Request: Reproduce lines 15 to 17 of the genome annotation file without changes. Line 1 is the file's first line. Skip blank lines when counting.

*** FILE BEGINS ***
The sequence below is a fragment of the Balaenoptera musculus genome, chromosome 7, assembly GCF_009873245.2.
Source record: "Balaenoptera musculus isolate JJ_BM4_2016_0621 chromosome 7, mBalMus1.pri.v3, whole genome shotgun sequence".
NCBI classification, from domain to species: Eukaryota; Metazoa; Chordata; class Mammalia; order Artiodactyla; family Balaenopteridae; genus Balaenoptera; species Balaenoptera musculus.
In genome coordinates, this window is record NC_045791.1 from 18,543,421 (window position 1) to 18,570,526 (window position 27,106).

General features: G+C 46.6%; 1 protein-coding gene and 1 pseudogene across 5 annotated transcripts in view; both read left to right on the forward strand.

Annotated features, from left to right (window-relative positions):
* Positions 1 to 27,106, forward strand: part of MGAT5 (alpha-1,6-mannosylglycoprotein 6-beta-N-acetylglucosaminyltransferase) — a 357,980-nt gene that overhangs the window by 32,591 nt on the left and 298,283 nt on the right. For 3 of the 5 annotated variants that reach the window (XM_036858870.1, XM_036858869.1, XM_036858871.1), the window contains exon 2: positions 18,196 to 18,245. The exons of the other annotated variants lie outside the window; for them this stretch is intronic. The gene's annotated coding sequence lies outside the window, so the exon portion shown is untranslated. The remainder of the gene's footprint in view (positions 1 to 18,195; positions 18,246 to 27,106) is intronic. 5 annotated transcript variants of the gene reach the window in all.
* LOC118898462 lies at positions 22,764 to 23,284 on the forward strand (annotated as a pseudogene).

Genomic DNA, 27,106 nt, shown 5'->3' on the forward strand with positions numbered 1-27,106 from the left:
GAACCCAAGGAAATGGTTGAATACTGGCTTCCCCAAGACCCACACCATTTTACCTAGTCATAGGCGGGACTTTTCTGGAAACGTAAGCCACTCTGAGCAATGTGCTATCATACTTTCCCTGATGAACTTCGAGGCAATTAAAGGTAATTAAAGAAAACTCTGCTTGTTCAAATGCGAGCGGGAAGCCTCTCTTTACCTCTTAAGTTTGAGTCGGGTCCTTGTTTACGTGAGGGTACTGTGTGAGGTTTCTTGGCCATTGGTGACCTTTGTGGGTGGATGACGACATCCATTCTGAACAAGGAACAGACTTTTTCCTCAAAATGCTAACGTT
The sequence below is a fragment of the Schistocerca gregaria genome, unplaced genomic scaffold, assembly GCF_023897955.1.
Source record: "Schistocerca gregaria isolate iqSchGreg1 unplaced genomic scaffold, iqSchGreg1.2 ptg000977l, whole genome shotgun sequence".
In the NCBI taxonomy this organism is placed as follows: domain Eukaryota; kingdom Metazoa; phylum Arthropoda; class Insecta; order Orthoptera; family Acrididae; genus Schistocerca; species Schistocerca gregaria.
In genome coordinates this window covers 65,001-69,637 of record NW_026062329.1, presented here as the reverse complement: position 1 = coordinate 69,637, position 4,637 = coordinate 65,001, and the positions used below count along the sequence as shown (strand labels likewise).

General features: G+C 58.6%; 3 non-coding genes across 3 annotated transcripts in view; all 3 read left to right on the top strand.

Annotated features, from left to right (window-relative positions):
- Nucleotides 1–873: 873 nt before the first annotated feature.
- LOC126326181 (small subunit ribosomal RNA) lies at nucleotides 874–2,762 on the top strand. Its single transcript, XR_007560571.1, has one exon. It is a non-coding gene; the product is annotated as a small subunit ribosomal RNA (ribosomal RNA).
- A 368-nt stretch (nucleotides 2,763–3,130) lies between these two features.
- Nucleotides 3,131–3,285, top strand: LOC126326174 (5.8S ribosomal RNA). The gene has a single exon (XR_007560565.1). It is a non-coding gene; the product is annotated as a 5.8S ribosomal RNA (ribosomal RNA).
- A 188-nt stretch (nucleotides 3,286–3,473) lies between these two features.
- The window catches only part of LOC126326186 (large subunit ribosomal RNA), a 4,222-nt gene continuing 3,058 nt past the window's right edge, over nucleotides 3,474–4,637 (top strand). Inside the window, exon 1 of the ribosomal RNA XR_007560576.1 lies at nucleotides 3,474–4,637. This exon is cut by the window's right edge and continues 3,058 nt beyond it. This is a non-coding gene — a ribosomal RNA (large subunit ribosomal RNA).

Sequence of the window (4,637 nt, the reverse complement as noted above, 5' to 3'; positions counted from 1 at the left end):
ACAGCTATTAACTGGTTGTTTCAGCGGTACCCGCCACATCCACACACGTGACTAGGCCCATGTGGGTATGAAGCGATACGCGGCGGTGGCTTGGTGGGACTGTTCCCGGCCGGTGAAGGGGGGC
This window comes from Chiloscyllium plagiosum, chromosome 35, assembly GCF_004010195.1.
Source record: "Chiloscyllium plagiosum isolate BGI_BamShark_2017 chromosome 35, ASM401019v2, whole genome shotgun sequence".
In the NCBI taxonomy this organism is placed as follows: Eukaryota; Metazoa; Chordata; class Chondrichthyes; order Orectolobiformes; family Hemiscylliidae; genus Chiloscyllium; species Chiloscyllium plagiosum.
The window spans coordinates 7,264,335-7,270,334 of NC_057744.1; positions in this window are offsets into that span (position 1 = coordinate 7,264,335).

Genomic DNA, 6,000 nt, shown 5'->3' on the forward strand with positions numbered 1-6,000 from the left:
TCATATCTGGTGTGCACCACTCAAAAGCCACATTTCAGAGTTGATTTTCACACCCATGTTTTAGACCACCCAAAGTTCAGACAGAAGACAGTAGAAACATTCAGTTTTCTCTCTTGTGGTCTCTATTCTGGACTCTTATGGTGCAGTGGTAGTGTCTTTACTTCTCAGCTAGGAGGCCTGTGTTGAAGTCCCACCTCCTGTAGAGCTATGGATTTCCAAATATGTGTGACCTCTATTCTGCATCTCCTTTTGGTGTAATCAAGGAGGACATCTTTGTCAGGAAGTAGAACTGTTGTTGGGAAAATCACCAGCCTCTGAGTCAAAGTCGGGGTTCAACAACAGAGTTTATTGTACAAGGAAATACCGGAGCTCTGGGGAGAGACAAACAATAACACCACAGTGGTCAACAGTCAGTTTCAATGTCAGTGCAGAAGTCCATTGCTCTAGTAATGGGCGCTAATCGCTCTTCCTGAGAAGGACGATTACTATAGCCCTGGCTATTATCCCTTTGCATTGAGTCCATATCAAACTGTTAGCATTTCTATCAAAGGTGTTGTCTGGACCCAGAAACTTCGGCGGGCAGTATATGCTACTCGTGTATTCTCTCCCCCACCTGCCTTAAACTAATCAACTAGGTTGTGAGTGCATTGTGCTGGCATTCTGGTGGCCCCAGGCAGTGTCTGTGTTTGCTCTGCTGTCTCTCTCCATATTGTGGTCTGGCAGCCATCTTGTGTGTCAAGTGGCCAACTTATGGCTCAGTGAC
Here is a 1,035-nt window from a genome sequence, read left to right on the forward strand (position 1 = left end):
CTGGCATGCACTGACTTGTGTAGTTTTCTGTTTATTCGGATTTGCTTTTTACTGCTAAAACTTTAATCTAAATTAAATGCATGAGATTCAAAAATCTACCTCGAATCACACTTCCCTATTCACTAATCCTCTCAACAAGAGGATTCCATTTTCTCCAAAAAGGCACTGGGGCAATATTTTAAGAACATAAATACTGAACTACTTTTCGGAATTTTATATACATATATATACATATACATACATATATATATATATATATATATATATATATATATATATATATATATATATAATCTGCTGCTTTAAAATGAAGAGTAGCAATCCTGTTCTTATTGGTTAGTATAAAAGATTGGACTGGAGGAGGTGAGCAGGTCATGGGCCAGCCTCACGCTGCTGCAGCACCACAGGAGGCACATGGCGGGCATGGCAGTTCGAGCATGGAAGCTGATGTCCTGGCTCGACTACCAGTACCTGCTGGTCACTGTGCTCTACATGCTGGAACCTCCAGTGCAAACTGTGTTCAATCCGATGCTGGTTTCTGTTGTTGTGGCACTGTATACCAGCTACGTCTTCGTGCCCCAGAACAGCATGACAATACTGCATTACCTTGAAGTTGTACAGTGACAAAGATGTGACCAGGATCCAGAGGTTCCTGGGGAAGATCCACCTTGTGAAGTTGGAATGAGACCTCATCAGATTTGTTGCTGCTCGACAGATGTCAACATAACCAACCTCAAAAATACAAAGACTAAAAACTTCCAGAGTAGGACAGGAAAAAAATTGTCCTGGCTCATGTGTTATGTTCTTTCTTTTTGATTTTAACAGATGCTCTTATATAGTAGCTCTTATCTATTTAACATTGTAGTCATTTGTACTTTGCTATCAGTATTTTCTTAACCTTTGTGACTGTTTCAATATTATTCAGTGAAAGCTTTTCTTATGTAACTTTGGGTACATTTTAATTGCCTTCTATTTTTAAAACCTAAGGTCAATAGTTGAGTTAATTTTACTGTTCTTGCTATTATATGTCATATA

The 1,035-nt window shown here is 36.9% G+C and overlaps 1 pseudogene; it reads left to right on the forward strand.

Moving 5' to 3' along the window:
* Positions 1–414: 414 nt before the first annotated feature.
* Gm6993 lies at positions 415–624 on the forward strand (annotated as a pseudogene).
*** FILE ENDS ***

General features: G+C 58.6%; 3 non-coding genes across 3 annotated transcripts in view; all 3 read left to right on the top strand.

Annotated features, from left to right (window-relative positions):
- Nucleotides 1–873: 873 nt before the first annotated feature.